Nivedita Datta (VANI)
VANI, the Indian NGO platform and IFP member is working since its beginnings on topics linked on CSO accountability. The number of Vos (Voluntary Organizations) in India is increasing very fast. In 2005, there were 1.2 million voluntary organisations in India. The country has multiple Acts related to Vos but the accountability requirements of all these Acts differ, with some of them not requiring any form of annual filings. Thus, there is no uniform accounting policy or reporting framework that applies to all NGOs. Voluntary Action Network India (VANI) advocated about Self-Regulation and introduced a Code of Conduct and started working with eight other networks and organizations across the five continents to develop shared standards for CSO Accountability. Their views and endorsement was sought to prepare a revised Code of Conduct entitled “Declaration for Responsible Governance and Management of Voluntary Organisations”. About 200 NGOs in India have signed the declaration so far.
CSO Self Certification: Challenges and Responses
Despite the widespread proliferation of CSO self-regulatory initiatives over the past two decades, there has been no thorough stock-taking and analysis of existing accountability and transparency initiatives. Previous research on the issues have been limited to specific regions, theoretically focused or relied on the same handful of initiatives for case studies. As a consequence, the scale of CSO self-regulation has been underestimated and examples of good practice have not been systematically captured or shared within the CSO sector. While CSOs can respond to growing scrutiny and criticism individually by developing new policies and procedures to raise standards, working at sector level enables the sector to speak with a more unified voice to external actors such as the general public, donors and regulators. It also facilitates the sharing of lessons across the sector, lowering the cost and time necessary to develop effective approaches to strengthening quality and accountability. Many of their works and achievements have gone unnoticed in the absence of proper documentation as reporting and show casing their work has been a weak area for development actors since beginning. In addition, there is also much confusion in the minds of general civil society about the nature and functions of Vos.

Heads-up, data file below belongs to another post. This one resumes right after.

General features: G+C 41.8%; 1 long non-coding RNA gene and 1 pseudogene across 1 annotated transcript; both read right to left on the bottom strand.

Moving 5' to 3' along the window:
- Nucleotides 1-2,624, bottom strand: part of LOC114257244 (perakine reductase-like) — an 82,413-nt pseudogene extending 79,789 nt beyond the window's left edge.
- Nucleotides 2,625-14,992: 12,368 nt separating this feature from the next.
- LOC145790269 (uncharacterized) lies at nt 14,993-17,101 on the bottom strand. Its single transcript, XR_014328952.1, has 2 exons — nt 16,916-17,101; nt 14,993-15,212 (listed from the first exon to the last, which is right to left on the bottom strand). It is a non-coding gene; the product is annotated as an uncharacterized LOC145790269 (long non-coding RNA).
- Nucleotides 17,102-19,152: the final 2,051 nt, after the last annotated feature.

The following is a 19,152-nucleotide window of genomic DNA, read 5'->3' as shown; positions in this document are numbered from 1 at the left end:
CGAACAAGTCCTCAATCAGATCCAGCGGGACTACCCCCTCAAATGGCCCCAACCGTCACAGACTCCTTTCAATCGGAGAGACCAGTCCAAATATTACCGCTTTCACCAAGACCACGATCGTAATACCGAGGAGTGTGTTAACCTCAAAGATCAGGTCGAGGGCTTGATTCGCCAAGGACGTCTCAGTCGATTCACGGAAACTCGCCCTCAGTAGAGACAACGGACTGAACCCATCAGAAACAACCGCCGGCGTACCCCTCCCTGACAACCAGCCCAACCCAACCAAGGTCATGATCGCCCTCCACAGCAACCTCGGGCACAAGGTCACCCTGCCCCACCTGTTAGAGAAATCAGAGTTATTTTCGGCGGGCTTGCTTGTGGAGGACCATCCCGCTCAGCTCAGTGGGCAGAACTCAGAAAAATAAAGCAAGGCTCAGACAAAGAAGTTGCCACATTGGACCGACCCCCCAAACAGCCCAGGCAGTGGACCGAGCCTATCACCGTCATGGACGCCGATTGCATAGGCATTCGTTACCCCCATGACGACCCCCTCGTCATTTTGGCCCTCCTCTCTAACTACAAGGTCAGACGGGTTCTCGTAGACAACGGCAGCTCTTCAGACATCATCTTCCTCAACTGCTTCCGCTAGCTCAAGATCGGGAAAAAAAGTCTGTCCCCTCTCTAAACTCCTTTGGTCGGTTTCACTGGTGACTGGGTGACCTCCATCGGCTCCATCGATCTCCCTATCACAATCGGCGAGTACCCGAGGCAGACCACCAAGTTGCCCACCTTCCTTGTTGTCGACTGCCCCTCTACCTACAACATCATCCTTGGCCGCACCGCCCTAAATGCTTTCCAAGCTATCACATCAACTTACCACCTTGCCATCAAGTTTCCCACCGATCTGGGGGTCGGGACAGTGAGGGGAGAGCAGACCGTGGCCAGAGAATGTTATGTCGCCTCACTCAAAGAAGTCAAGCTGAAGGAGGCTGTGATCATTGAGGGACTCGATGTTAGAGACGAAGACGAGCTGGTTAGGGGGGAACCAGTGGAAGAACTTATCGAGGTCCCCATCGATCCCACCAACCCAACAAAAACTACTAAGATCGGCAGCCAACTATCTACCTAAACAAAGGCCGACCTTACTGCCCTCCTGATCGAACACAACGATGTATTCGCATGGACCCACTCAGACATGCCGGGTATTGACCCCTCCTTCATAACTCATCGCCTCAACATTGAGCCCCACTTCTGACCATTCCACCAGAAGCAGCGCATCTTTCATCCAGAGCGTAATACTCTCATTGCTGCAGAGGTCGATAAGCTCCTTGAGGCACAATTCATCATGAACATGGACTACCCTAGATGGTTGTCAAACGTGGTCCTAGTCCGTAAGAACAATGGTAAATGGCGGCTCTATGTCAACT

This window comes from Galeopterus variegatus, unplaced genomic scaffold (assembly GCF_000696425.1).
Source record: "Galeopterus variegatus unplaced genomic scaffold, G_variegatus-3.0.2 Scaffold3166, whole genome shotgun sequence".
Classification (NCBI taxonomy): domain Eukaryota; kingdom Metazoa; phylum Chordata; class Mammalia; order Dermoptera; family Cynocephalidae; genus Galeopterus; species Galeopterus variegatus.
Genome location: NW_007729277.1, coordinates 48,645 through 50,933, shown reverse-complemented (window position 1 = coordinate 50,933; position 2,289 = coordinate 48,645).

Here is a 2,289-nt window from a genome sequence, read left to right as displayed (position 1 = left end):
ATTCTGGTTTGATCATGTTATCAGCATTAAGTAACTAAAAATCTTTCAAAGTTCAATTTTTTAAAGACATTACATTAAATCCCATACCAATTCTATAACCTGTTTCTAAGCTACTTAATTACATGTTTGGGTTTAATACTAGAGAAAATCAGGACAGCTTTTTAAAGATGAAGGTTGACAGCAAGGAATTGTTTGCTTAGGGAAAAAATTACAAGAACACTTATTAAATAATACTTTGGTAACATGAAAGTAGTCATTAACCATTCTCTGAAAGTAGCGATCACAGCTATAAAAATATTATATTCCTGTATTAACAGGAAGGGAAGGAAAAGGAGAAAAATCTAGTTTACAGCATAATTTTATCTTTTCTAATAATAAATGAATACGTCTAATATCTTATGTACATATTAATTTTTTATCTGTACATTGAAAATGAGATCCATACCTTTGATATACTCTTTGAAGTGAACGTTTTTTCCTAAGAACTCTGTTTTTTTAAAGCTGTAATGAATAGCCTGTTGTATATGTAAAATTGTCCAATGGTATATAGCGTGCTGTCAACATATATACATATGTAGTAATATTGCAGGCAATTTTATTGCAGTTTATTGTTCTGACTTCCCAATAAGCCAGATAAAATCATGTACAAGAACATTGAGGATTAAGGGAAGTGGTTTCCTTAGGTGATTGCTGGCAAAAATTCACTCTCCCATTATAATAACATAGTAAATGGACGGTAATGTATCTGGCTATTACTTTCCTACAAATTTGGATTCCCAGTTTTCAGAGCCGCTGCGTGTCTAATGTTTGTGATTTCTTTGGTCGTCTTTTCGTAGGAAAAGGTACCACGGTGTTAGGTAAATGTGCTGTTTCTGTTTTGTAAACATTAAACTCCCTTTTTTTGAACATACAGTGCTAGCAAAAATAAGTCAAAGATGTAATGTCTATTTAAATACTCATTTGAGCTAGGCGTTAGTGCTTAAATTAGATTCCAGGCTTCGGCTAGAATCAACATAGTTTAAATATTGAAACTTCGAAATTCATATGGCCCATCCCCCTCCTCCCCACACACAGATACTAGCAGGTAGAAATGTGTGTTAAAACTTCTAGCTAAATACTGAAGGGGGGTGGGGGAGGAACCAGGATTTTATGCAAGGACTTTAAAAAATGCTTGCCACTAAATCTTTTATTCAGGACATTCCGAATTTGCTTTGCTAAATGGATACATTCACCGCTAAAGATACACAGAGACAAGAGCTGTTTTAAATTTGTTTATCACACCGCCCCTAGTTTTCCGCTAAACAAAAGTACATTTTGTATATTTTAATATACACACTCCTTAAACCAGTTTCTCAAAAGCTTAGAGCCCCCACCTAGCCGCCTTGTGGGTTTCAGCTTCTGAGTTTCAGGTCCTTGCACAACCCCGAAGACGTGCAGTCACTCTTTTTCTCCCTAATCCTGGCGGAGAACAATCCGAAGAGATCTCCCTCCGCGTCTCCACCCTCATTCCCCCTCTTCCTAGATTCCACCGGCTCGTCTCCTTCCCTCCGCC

Also, we believe that accountability cannot be imposed. First and foremost, there is a need to make the sector understand that though its intent is to serve public interest. but it comes with a big responsibility. Self- Certification is noteworthy and it needs to be popularized. There is also a need for an enforcement mechanism to give it “teeth” for it to be taken seriously. The challenge is how to make tools available to organizations, so that they can choose the ones most appropriate to them to demonstrate their accountability. Accountability requires clarity about who is accountable, to whom, and for what Accountability and the rule of law requires openness and good information, so higher levels of administration, external evaluators and general public can verify performance and compliance to law.